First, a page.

I found this to be true this past August, when I got the call that my ultrasound was suspicious for malignancy.
It took another month to have my thyroid removed. Only to be followed in six days by another surgery, because the type of cancer they found can spread.
I really didn't even recover from the first operation before I had the second, which turned out to be much more extensive. One month later, I still have the incisional pain and nerve pain that can come from nowhere.
I can't wait for the day when clothes that rub against the incision don't cause some discomfort and for when I can where a seat belt without having to pull it out in front of me so it won't touch the incision. I also am anxious to go to bed at night without some pain medication and will relish the day when I can sleep on my right side again.
This past week has been a very emotional one for me.
It seems that finally my "emotions" have caught up with all that I experienced in the past five weeks. I can easily cry without much of a reason and have no control of how or when the tears may come. And I really really don't like that.
I was hoping that the news of the genetic marker and other test that came back negative would relieve this emotional upheaval, but as of yet, it hasn't. Add to that some family stuff, and I found myself not wanting to go to church today.
I know I needed some extra time with Jesus. But I am frustrated and don't understand why He won't answer some of my prayers.
I knew I needed to continue reading the book I have been reading off and on for a month by Joni Eareckson Tada on suffering.
If anyone can understand suffering, it is Joni.
Imagine being in a wheelchair for over 45 years after sustaining a neck break that resulted in quadriplegia when you are 17 years old.
I have no business complaining; and yet I do.
This melancholy that seems to have taken residence in me is almost a joke when I consider that as of now, I am cancer free, and I have many friends who are battling (or thankfully in remission) this awful awful disease.
Joni's book is called:
and it has challenged me, ministered to me, and made me realize that what I have endured is so little compared to others.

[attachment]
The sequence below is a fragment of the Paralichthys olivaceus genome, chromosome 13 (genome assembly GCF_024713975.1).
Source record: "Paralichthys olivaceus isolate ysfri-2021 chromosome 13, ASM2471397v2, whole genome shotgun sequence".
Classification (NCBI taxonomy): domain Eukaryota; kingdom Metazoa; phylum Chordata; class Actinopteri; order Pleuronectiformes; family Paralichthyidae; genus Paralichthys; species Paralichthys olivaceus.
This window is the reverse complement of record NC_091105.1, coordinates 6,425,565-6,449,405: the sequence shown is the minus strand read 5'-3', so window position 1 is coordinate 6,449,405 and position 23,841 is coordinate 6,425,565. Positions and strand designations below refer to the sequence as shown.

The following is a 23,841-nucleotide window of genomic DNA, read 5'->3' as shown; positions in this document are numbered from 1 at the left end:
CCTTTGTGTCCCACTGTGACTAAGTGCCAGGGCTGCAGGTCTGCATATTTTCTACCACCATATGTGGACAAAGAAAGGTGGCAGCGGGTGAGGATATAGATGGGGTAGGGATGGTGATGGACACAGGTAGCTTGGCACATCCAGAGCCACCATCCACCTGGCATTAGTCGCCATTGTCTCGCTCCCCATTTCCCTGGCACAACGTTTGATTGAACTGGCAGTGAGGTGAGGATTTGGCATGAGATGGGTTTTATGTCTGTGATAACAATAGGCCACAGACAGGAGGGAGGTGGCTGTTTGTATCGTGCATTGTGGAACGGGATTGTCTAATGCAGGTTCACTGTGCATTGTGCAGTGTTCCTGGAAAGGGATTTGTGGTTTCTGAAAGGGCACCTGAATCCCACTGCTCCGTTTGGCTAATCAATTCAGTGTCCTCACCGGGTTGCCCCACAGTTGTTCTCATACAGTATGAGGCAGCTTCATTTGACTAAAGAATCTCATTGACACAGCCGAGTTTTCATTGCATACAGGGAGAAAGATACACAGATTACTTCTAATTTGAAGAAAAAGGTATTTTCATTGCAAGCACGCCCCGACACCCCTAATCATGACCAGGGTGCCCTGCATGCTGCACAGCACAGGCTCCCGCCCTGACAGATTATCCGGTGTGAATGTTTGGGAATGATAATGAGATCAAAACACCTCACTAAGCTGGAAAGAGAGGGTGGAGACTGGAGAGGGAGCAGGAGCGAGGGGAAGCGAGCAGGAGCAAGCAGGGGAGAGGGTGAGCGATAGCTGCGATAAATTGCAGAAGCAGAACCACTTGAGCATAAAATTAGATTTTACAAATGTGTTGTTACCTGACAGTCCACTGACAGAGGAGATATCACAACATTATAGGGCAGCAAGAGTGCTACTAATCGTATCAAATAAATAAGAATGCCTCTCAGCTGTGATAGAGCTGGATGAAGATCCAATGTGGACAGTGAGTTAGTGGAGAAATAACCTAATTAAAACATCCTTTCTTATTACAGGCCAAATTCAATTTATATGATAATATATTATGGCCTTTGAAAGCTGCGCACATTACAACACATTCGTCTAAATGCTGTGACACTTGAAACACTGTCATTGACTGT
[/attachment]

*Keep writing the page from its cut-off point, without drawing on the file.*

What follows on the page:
You know how people tell you to remember "there is always someone who is going through something much worse"- they are so right.
No matter how bad things may seem, no matter that we might think we can't go on and what we are going through is not how we want to live or envisioned our life like, there are literally thousands and most likely millions, who have it much worse than we do.
In Joni's case, it isn't enough that she has been stuck in a wheelchair and quadriplegic, the reason that she began writing this book is that she was going thru intense physical pain in her hips and back for months upon months.
As a nurse, I wondered how she could possibly feel this pain so deeply and then I remember that her nerves still work. I can't fathom the pain, the frustration and the prayers that she has cried out to God with begging Him to relieve her pain. And wonder why God would allow her to experience this on top of everything else.
She reminds herself and the readers that its not for us to always know or understand the reasonings of God.
He has His reasons. He is working things out for His purposes. And He doesn't have to explain to us or heal us.
That can be a bit hard to comprehend. Our finite mind cannot begin to understand the infiniteness of our Father.
Who am I to question what He ordains? I am not the puppeteer who can make things go my way and have Him do what I want.
Today in my reading I read once again about heaven.
It is in heaven that we will be whole and healed. It is in heaven that we will spend eternity. Pain free and without any tears. All the physical pain, the emotional anguish, the impossible trials that robbed us of all our senses, will be gone forever. I'm quite certain we won't even remember them.
Why is it that we think this earth is all there is?
This is just our journey into eternity.
Eternity is where we "will really live".
We will live with Jesus forever.
That is enough to be grateful for. For now and for tomorrow and the next hundred months of tomorrows.
Joni challenged me today in what she said. To paraphrase her words, she said something like, for every thought or sentence you speak talking about your problems or your health, spend ten sentences on how God has helped you, nurtured you, carried you, strengthened you, empowered you.
What a change of perspective.
Instead of dwelling on me and my pain or troubles, dwell on the LORD. His goodness, His grace, His love, His ability to hold us in the worst of times.
Once again, I am reminded that IT IS ALL ABOUT JESUS and not really anything about me.
I needed that change of perspective. Do you?